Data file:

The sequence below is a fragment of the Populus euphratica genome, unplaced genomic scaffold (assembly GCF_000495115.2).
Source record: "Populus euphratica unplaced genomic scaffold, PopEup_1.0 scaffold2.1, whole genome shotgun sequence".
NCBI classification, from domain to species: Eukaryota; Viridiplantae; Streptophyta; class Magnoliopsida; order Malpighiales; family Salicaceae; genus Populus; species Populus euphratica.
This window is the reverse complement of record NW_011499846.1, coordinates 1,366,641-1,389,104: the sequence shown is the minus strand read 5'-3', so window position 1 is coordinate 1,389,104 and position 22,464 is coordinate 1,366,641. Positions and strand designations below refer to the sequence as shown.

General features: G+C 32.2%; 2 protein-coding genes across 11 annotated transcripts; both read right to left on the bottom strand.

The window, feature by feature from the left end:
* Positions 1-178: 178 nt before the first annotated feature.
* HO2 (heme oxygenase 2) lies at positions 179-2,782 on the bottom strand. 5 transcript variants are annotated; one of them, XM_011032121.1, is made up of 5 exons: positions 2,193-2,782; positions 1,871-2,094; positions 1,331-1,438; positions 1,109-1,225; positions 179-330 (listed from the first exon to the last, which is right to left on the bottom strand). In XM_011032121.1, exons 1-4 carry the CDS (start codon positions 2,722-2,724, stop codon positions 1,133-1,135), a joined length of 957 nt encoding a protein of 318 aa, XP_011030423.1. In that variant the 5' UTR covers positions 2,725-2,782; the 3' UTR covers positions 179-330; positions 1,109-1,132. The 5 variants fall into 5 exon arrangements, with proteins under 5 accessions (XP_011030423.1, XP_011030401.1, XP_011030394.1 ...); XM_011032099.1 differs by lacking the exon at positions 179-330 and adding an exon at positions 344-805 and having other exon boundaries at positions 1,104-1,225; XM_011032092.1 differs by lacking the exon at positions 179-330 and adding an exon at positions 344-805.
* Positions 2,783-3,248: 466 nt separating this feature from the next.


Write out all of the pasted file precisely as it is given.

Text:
The sequence below is a fragment of the Populus euphratica genome, unplaced genomic scaffold (assembly GCF_000495115.2).
Source record: "Populus euphratica unplaced genomic scaffold, PopEup_1.0 scaffold2.1, whole genome shotgun sequence".
NCBI classification, from domain to species: Eukaryota; Viridiplantae; Streptophyta; class Magnoliopsida; order Malpighiales; family Salicaceae; genus Populus; species Populus euphratica.
This window is the reverse complement of record NW_011499846.1, coordinates 1,366,641-1,389,104: the sequence shown is the minus strand read 5'-3', so window position 1 is coordinate 1,389,104 and position 22,464 is coordinate 1,366,641. Positions and strand designations below refer to the sequence as shown.

General features: G+C 32.2%; 2 protein-coding genes across 11 annotated transcripts; both read right to left on the bottom strand.

The window, feature by feature from the left end:
* Positions 1-178: 178 nt before the first annotated feature.
* HO2 (heme oxygenase 2) lies at positions 179-2,782 on the bottom strand. 5 transcript variants are annotated; one of them, XM_011032121.1, is made up of 5 exons: positions 2,193-2,782; positions 1,871-2,094; positions 1,331-1,438; positions 1,109-1,225; positions 179-330 (listed from the first exon to the last, which is right to left on the bottom strand). In XM_011032121.1, exons 1-4 carry the CDS (start codon positions 2,722-2,724, stop codon positions 1,133-1,135), a joined length of 957 nt encoding a protein of 318 aa, XP_011030423.1. In that variant the 5' UTR covers positions 2,725-2,782; the 3' UTR covers positions 179-330; positions 1,109-1,132. The 5 variants fall into 5 exon arrangements, with proteins under 5 accessions (XP_011030423.1, XP_011030401.1, XP_011030394.1 ...); XM_011032099.1 differs by lacking the exon at positions 179-330 and adding an exon at positions 344-805 and having other exon boundaries at positions 1,104-1,225; XM_011032092.1 differs by lacking the exon at positions 179-330 and adding an exon at positions 344-805.
* Positions 2,783-3,248: 466 nt separating this feature from the next.